If we had to sum up the Margaret River and Great Southern wine harvest of 2019, it would consist of a single word: challenging!
While the rest of the country’s wine regions sweltered under excessive heat, WA has been somewhat cooler, albeit dry, interspersed with short periods of cloudburst followed by a wet harvest. The cooler weather saw temperatures lower than the average rainfall recorded between 2010 – 2018, with the end result being a harvest that was two to three weeks later than normal.
In addition, winegrowers have had to cope with humidity that caused increased mould, plus an invasion of birds and bees due to the region’s decline in Marri trees.
So what does this mean for the wines of 2019? Is it all as gloomy as it might seem? And what lessons can be learned for the future?
There’s no denying that there’s a much lower yield this year. This ranges from 15% to a massive 70%* in some isolated cases. However, the quality is reportedly very good – exceptional, in some instances, especially that of Margaret River Chardonnay. In the Great Southern regions, both Riesling and Sauvignon Blanc are reportedly of a high standard, ones to look out for when the bottles eventually hit the shelves.
The last few weeks of warmer weather saw the reds ripen nicely. In particular the Pinot Noir is shaping up to produce an outstanding vintage. For the Cabernet Sauvignon and Shiraz the growers were certainly relieved that the sun blessed the vines with her presence, allowing for that all-important final maturation of the fruit. By all accounts the vintages of 2019 should be something to look forward to.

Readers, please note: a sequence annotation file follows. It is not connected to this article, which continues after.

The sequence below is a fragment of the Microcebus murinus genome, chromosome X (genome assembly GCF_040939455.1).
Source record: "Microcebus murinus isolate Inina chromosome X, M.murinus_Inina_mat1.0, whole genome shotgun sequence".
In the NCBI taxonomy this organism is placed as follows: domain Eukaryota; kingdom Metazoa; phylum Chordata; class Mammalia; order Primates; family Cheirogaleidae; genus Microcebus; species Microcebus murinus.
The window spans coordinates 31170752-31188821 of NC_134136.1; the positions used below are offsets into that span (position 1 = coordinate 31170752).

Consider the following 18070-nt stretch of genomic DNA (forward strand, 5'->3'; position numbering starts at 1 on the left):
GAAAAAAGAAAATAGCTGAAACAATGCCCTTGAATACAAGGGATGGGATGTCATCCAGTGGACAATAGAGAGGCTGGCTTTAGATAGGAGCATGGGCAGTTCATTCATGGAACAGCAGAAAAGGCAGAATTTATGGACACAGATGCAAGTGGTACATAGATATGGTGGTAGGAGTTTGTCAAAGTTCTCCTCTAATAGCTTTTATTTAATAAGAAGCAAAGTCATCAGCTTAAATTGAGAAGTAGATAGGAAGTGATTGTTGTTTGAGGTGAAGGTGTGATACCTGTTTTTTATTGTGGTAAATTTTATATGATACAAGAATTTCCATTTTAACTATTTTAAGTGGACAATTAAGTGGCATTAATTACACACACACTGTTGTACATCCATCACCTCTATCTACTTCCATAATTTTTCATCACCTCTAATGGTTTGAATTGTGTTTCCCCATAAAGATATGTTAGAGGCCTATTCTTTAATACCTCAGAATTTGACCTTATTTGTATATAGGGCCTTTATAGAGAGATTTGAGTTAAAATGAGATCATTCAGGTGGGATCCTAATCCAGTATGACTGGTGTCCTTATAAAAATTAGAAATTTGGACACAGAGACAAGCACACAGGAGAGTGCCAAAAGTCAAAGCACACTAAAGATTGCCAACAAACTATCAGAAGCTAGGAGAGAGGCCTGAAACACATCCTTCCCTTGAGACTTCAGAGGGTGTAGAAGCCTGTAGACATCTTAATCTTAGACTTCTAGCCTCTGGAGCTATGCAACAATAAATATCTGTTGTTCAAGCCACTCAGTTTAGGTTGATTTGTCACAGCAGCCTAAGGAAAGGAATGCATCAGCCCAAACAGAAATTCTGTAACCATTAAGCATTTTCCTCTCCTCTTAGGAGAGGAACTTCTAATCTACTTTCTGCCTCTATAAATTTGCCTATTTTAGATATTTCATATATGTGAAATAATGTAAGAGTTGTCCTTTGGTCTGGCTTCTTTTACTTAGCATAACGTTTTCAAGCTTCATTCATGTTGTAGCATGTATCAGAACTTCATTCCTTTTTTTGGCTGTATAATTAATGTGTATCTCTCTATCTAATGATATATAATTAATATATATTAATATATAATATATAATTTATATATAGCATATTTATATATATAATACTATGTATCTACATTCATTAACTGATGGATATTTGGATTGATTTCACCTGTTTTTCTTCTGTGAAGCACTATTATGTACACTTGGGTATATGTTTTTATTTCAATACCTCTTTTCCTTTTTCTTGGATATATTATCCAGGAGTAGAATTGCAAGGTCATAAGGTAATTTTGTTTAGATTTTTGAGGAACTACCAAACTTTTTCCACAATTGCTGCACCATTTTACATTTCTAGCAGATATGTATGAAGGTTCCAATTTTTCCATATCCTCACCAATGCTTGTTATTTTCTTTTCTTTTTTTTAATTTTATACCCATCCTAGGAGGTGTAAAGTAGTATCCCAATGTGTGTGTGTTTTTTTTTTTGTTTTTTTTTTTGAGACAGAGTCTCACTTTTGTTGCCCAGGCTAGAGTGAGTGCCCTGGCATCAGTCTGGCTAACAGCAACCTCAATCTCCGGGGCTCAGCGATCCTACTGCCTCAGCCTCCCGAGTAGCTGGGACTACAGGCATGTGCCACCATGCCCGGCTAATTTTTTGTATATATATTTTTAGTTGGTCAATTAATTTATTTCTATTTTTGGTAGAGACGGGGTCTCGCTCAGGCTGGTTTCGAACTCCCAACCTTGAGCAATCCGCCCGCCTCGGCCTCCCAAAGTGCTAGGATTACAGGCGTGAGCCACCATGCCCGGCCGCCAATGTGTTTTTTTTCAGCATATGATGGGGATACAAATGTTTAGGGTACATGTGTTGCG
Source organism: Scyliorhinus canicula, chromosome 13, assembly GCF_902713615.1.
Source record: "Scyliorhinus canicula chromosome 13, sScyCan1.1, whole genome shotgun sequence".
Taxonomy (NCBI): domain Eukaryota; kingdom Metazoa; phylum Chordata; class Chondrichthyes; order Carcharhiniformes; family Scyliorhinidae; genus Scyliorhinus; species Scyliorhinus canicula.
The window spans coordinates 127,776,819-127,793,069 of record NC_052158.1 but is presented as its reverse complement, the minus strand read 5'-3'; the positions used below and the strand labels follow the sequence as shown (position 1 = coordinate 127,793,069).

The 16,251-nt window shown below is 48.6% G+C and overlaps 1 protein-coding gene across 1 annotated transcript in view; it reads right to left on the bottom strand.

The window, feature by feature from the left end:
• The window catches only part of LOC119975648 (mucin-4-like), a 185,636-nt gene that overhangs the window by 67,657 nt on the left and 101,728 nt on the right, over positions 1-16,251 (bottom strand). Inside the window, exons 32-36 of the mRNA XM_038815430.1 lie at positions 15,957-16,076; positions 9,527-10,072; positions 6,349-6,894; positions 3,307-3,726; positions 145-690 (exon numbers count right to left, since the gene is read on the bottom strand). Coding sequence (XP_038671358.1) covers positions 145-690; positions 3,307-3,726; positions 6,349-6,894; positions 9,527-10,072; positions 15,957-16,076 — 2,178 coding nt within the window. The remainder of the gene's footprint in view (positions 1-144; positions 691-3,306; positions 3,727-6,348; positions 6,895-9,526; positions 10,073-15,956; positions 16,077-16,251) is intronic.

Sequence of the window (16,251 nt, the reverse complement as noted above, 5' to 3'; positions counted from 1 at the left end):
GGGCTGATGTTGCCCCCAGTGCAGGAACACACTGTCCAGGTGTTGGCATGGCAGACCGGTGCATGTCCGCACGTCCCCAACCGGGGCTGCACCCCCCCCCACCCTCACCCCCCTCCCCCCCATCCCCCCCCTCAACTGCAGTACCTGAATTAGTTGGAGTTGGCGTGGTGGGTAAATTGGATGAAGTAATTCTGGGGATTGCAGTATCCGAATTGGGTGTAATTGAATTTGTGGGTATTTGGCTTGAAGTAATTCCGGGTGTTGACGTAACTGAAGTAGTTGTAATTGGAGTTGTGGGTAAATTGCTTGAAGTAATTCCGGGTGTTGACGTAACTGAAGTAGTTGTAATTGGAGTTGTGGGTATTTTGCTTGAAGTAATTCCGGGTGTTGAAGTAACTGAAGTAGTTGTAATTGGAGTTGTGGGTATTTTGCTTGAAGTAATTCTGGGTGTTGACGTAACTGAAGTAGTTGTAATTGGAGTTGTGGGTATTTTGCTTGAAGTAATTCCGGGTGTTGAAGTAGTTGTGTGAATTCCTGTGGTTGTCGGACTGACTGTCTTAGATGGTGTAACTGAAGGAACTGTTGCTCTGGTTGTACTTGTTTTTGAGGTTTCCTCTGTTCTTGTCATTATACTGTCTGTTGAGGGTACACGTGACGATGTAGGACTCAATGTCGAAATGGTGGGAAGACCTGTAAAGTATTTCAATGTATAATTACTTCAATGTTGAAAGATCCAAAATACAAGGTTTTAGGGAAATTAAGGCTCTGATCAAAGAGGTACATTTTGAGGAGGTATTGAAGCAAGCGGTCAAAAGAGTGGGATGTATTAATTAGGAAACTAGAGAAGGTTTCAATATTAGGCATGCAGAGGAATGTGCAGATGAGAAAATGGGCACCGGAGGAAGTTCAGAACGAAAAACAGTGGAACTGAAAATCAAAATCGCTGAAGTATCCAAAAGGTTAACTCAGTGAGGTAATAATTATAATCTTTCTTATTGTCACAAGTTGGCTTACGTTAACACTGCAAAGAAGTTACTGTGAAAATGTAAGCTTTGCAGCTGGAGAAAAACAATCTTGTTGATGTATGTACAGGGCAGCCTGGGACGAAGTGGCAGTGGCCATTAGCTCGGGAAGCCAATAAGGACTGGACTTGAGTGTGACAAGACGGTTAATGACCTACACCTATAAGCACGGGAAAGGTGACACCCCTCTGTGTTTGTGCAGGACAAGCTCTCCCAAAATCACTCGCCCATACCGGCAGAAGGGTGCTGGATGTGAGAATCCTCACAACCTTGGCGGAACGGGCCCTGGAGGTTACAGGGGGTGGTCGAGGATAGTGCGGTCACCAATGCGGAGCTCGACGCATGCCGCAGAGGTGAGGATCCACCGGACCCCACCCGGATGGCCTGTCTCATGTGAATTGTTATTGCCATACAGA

Grapes of the future
WA might have benefited from a cooler climate than the rest of Australia for this year, but there’s no denying that climate change is something wine growers are having to adapt around. Grapes are a finicky beast, with each variety only able to tolerate very small changes in environmental conditions.
One solution is to plant different verities of grapes – ones that are more tolerant to heat and arid conditions. Grapes such as Fiano and Vermentino produce beautifully crisp, dry whites, and Aglianica and Nero d’Avloa (reds) have low water demands and love hot weather. However, the first step is to persuade wine growers to plant and cultivate such grapes, and then public perception needs to become open to trying wines from grapes they’re not so familiar with. And this certainly won’t happen overnight. But with the wine industry already being majorly impacted by climate change it’s clear that something has to alter.
Other answers lie in shorter term fixes, such as irrigation and canopy management, along with other technological advances. Australia’s Wine Future Project ** is using climate science to deliver tools and practical management options to wine growers to help them in both the short term and long term. Whatever lies ahead, Australia’s wine industry is certainly in for an interesting ride.
Visit the wine producing regions of Margaret River and Great Southern
Of course, the best way to get a real feel is to visit some of the great wine estates. Both regions have so much to offer, and you can while away many a day not only visiting vineyards (and sampling some excellent wines), but enjoying a diverse range of activities such as hiking, whale watching, water sports and marvelling at the region’s amazingly diverse flora and fauna. Private Properties are a family run concern that provides the discerning traveller with the very best holiday homes in the South West. Their friendly team put their decades of local knowledge to great use to ensure your stay is in the ideal location, and of the utmost luxury. Call them on 08 9750 5444 or visit www.privateproperties.com.au to discover your perfect home from home in one of the world’s must-visit destinations.